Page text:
Do Foot Tattoos Hurt? 12 Things You Should Know Before You Get One
I have a foot tattoo of a door copied from a children's book, and despite my mother's best efforts with Spray N' Wipe, it is permanent. (True story.) For reasons involving scientific interest, a limited budget, and a heavy dose of masochism, I chose to go for a foot tattoo as my first experience of the needle, a distinction that means heavily-tatted people tend to look at me with quiet fear in their eyes. You see, foot tattoos have a painful reputation, and that reputation is severe, searing, cry-for-your-mommy pain.
"In order for tattoos to be permanent, the pigment has to be placed deep in the dermis," Dr. Aimee Paik, medical director of online dermatological service Apostrophe, tells Bustle. "Needles are use to drive the pigment below the skin's surface, which hurts!" She adds some places on your body have much more nerve endings than others, which explains why a tattoo on your foot will hurt more than one, say, on your back. "The procedure itself may be more painful because the foot is more highly innervated, and it may be a little bit more tender during the recovery process," she says.
In spite of the fact that they're so painful, foot tattoos are increasingly popular. Pinterest is flooded with inspirational images of delicately inked, clean feet; their designs standing out more starkly than Madonna at the supermarket, looking dark and permanent and clear. I am here to tell you that this is a very nice lie.
If you set off down the road of foot tattoos, you'll be introduced to the wonders of ice bundles, diaper rash ointment, ink spillage, and flip-flops in winter. That pretty floral design will cost you at least one panic in the tub as you realize you've accidentally submerged your foot in water and Oh god what if all the ink seeps out sh*t get the Saran Wrap.
No tattoo is for the faint of heart, but foot tats are especially worth knowing about in advance. So if you are thinking about taking the plunge, here's what to expect.
1. It Will Hurt, But Not In The Way That You Think
Tattoos have two elements: line work and shading. The line work on a foot tattoo, where the artist is laying out the lines of the design, is actually more confusing than painful. Ever been scratched by a cat? That's what it feels like: the needle scratching your skin, putting in ink underneath, and repeating. (Side note: you may irrationally hate your cat afterwards.)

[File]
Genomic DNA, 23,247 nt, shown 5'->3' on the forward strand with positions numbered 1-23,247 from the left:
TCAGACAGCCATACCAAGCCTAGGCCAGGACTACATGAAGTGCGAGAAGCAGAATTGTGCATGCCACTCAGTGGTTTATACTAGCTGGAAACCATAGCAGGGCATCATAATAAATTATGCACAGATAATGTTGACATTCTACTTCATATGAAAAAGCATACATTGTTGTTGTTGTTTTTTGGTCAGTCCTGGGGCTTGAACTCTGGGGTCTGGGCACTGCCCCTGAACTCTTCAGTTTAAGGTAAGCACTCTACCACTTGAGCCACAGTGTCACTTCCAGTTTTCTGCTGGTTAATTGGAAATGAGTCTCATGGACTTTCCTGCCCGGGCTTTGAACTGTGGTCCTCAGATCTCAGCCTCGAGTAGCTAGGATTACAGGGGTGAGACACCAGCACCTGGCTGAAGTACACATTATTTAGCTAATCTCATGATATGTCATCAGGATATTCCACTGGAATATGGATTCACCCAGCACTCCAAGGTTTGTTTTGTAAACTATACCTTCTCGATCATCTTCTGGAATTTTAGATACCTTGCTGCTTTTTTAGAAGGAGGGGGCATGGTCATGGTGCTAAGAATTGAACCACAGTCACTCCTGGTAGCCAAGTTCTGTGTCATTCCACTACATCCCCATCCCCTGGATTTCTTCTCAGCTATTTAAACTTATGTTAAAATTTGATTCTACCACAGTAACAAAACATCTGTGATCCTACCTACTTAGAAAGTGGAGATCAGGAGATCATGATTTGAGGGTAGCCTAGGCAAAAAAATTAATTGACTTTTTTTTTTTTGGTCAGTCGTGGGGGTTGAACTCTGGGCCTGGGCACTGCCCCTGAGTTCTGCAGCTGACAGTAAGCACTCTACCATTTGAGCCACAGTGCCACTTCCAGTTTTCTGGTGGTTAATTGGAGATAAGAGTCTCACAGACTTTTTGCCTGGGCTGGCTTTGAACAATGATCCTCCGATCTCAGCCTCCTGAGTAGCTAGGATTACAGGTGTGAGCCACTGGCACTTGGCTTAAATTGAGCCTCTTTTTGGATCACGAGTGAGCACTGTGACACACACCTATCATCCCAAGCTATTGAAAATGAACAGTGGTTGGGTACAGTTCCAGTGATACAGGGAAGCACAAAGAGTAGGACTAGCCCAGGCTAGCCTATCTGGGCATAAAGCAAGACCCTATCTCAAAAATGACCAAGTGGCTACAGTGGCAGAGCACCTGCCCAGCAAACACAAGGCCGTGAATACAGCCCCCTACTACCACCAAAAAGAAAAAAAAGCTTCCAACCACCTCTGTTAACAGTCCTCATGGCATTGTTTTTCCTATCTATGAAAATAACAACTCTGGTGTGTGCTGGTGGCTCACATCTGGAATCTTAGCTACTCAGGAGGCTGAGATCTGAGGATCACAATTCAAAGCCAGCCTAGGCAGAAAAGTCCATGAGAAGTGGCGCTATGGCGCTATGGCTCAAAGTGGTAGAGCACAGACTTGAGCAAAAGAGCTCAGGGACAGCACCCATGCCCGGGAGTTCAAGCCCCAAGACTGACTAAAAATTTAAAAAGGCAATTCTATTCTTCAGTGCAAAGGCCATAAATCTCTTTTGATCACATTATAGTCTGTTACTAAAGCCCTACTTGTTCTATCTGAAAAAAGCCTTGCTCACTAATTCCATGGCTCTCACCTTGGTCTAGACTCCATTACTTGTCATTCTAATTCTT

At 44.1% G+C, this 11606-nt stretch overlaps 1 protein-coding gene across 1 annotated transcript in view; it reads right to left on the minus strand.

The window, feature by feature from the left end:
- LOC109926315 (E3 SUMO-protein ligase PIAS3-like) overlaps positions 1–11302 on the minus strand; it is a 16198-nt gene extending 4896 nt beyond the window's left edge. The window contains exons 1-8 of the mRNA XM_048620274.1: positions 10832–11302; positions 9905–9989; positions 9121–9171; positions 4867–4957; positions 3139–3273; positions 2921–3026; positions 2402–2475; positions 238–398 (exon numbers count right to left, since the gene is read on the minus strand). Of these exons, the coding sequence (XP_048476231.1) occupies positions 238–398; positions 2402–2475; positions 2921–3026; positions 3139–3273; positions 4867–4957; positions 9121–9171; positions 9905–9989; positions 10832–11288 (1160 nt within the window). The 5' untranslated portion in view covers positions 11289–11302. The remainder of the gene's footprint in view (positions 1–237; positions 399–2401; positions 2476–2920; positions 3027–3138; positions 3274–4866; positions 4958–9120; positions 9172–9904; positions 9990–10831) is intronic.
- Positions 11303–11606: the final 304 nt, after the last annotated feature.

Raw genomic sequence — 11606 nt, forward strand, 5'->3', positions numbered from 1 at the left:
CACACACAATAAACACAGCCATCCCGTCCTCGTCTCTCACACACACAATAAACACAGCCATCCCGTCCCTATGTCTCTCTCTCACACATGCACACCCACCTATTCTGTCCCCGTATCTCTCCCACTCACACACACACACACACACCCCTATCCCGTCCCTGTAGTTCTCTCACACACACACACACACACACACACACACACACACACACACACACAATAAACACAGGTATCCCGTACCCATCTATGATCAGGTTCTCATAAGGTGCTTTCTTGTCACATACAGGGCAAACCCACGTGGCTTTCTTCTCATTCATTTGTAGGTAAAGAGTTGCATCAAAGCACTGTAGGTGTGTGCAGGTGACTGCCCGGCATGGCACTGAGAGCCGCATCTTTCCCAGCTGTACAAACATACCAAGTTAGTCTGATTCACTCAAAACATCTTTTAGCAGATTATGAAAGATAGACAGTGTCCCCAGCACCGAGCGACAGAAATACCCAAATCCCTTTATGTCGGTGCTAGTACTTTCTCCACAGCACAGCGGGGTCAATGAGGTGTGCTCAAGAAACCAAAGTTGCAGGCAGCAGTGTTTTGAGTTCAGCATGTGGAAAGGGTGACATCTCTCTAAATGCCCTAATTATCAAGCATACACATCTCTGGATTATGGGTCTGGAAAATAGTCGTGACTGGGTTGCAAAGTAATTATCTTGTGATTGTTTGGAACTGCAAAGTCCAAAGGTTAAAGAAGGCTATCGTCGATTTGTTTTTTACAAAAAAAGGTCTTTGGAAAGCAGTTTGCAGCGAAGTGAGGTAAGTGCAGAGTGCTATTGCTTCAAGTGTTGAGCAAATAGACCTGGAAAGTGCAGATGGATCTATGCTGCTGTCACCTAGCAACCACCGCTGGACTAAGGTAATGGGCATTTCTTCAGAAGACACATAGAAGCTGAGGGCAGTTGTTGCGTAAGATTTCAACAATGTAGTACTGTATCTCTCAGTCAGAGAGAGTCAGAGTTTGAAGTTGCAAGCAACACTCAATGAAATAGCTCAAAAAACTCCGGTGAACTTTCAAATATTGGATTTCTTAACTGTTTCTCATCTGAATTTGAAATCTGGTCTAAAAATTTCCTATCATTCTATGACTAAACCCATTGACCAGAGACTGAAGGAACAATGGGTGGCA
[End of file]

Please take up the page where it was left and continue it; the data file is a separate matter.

But the bit that will make you bite back swearwords and grip the side of the chair is the shading, or more specifically the part where already-shaded skin is gone over again to darken the color. That feels like pure pain, because there is no flesh or muscle padding to dull it. (Although on several parts of the foot, you do get the cool sensation that the tattoo gun is actually vibrating the bones, which may take your mind off it slightly.)
2. Tattoo Artists Don't Like Doing Tiny Ones
My tattooist, a burly dude in Manchester who was openly confused by my decision to get a door on my body, explained that my initial idea — a piece two or three centimeters long — was not ideal. Foot tattoos bleed ink over time, as the foot is used so regularly, and small tats can become tiny smudgy masses if they're placed on parts of the foot you use. Behind the ankle, you're safe, but anywhere else, scale up.
Some tattoo artists refuse to do foot tattoos at all, on the grounds that they can be dangerous if infected and fade very fast in the wrong places — so do your research and talk to a bunch of artists first.
3. You'll Have To Decide Whether The Tattoo Is For You, Or For Others
I am fairly unusual in that my foot tattoo is facing towards me. I look down and the door looks up at me in the correct orientation. This is unusual: many people, if they're getting tattoos on the front or side of the foot, will have it oriented away from them, so that other people understand its meaning immediately. Display or personal use? You've gotta pick, with feet.
4. Placement Is Notoriously Tricky
Look: if your foot tattoo's on the very side of your feet, where your shoe rubs, it's going to rub off. If it's on the very top of your foot, it's going to hurt like rubbing a chili pepper on your intimate bits. If it's on your ankle, it might fade from the sun.